|Our ten acre square is roughly 665ish feet on each side. Two of those 4 sides have decent fencing, nothing fancy, just some cattle fence. |
The south side fence I installed even before we moved on to the property.
The west side was installed professionally by a previous owner back there. The newer owner may think it is my fence since they make no effort to repair a pulled staple, etc. I will let them think that.
The north and east sides (east is front here) are both in sad shape with huge gaps in the rusting wire fencing and decaying, untreated split rail type cedar posts.
You can see some of them hanging in the shot above.
The big pressure treated 6x6 in the foreground was put in by us decades ago.
It held an aluminum farm gate until a hurricane turned it into modern art.
|So, these are before pictures.|
This is a journal of what we do, after all, and ... I forget stuff sometimes, so I need these to see where I came from after I am through getting to wherever it is I am going with this fence.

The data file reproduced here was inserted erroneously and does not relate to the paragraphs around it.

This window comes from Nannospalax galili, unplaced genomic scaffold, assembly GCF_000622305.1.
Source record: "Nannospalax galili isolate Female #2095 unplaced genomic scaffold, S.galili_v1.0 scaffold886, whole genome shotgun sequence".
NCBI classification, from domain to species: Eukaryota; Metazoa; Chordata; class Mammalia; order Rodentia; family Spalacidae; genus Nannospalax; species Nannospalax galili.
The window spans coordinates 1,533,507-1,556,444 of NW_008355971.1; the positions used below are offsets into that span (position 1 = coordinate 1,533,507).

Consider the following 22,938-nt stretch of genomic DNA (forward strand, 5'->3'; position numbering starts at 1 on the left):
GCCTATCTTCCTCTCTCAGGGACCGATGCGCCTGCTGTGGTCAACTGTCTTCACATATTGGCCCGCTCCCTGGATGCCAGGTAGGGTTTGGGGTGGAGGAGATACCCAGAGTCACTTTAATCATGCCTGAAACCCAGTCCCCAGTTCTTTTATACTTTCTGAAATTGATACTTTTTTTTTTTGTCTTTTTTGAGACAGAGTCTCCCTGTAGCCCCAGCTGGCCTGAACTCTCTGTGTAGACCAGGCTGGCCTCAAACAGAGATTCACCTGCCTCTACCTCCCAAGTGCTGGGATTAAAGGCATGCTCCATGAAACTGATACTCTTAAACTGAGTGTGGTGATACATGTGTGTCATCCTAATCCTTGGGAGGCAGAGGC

Last weekend, Mrs. FC and I pulled old posts, cut and bundled old rusty fence wire, slashed and dug smilax, grapevine, farkleberry, yaupon holly, oaks, and other offenders who had the misfortune to grow directly in the path of the "NEW" fence to come.
I have some GOPRO video of my wrestling some bottom buried, rusty fence out of the brush, and if I can upload it here at the house, I will update later this weekend.
There's a lot of grunting and heavy breathing in it.
|Above, you see the reason for fencing our property ... at least the most immediate one.|
You may have noticed that every BEAR post has a leash in it.
That''s because SOMEBODY is as hardheaded as a yearling bull and almost as big and strong.
And he is waaaaay faster.
A deer, a neighbor's trespassing
The problem with that is with large wooded acreage all around, he could get caught up in the chase and be far away and out of sight in seconds.
At least if our 4 sides are fenced, we can catch up with the knuckle head and he can run free more often, which is a beautiful thing to behold.
Secondary reasons for the fencing project include the usual property demarcation, beautification up front (wood fence there!), and who knows, I may actually get a pair of cracker cows some day.
|I always think about the folks who put up a fence when I tear one down. This one has to have been here a very long time.|
Split cedar rails just aren't used for fencing down here anymore, and these were here when we bought PFHQ back in 1986.
The fence was rusty and sad-looking then, although it was intact enough to contain some woods cows that were grazing here the day we first saw, and fell in love with this piece of Pure Florida.
Like the cows, I imagine the fence maker is gone now.
I am the new one, and someday, someone will wonder about me.